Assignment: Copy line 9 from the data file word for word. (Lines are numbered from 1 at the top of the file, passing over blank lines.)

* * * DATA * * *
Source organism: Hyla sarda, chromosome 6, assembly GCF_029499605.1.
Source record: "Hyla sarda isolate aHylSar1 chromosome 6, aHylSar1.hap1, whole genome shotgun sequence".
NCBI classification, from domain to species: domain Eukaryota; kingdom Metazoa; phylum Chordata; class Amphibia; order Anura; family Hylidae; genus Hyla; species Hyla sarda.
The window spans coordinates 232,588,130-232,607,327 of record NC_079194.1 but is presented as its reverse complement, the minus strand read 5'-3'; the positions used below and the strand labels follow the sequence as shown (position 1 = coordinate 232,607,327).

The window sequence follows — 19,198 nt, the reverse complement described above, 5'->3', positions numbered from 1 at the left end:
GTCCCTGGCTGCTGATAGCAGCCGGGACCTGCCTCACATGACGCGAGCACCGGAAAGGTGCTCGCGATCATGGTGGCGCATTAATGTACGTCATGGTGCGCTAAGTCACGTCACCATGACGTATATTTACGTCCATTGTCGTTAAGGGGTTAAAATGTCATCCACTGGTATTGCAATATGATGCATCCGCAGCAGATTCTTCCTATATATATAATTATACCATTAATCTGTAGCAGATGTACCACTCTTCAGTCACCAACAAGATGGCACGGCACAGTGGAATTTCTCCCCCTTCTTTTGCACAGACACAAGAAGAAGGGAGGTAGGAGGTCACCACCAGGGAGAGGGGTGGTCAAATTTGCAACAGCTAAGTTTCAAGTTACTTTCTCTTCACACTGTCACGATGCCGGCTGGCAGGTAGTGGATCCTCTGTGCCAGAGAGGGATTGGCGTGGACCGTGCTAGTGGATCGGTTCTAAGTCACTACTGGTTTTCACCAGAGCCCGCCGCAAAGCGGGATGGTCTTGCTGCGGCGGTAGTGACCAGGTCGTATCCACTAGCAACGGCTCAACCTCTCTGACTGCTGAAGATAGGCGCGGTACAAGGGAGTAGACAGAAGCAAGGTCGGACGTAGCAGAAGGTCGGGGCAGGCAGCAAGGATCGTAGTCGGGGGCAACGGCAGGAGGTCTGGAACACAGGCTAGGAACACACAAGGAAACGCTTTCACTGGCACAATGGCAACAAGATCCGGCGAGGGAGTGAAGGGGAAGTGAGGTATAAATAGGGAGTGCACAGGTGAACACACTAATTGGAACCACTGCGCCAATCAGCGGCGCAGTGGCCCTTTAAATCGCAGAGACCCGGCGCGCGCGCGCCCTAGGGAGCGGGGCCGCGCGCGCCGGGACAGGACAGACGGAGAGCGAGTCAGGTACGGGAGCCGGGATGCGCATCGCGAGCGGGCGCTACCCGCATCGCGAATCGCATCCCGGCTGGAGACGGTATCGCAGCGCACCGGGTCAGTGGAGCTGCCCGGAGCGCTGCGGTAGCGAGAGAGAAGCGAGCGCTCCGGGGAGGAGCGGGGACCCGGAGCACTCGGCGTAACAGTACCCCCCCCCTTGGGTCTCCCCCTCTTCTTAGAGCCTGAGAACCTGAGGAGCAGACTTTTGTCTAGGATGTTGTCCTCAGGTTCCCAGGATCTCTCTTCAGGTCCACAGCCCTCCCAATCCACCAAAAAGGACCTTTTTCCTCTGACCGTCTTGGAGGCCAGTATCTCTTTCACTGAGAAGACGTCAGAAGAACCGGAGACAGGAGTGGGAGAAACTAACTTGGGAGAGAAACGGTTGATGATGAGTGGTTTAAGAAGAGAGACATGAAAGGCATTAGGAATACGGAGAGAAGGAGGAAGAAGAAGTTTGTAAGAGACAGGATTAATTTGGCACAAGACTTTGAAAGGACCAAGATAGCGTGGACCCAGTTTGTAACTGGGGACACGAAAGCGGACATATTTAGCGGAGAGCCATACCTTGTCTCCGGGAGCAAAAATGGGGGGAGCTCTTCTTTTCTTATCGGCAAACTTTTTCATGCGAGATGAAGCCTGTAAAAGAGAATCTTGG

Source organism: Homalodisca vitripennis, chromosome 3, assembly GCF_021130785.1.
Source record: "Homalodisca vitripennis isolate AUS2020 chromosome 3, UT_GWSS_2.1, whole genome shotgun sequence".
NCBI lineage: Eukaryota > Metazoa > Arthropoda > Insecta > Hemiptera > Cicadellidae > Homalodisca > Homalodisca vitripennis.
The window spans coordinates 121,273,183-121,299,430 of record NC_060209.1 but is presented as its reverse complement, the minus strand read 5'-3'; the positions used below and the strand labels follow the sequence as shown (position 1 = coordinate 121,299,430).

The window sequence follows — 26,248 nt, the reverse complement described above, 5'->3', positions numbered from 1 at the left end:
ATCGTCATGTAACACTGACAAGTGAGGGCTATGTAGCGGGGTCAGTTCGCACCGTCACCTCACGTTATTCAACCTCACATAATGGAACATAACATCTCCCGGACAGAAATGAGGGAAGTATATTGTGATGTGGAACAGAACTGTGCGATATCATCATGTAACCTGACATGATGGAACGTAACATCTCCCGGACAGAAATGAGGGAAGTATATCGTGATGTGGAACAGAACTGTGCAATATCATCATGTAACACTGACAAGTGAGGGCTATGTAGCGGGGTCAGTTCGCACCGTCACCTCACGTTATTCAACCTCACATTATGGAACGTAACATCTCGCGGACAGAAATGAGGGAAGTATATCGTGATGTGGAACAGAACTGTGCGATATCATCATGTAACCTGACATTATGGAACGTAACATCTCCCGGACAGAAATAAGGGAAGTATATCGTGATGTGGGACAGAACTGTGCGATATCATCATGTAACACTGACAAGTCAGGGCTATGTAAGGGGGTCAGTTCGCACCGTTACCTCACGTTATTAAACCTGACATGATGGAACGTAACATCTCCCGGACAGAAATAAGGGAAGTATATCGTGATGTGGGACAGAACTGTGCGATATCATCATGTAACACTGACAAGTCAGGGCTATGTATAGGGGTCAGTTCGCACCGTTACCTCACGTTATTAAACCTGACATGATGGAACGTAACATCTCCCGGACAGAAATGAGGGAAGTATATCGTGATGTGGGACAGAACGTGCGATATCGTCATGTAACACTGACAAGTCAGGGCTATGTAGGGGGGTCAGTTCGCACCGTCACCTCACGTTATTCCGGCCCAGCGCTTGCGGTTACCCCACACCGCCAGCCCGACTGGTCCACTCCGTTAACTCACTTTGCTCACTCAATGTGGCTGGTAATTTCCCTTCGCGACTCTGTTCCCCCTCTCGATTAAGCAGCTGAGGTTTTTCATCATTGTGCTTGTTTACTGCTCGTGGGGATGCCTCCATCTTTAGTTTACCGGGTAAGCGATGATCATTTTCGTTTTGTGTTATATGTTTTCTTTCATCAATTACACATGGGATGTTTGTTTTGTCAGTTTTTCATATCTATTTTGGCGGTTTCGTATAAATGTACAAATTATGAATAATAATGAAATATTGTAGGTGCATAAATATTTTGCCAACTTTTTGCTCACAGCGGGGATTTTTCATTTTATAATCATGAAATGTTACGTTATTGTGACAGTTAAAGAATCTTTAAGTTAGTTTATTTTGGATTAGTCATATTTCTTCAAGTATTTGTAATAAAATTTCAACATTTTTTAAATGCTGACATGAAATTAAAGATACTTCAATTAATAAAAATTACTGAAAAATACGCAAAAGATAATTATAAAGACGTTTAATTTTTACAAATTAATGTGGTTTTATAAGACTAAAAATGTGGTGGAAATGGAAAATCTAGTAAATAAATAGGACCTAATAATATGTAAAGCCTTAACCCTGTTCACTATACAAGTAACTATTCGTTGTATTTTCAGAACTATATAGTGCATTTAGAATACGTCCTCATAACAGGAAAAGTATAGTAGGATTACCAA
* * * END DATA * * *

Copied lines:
NCBI lineage: Eukaryota > Metazoa > Arthropoda > Insecta > Hemiptera > Cicadellidae > Homalodisca > Homalodisca vitripennis.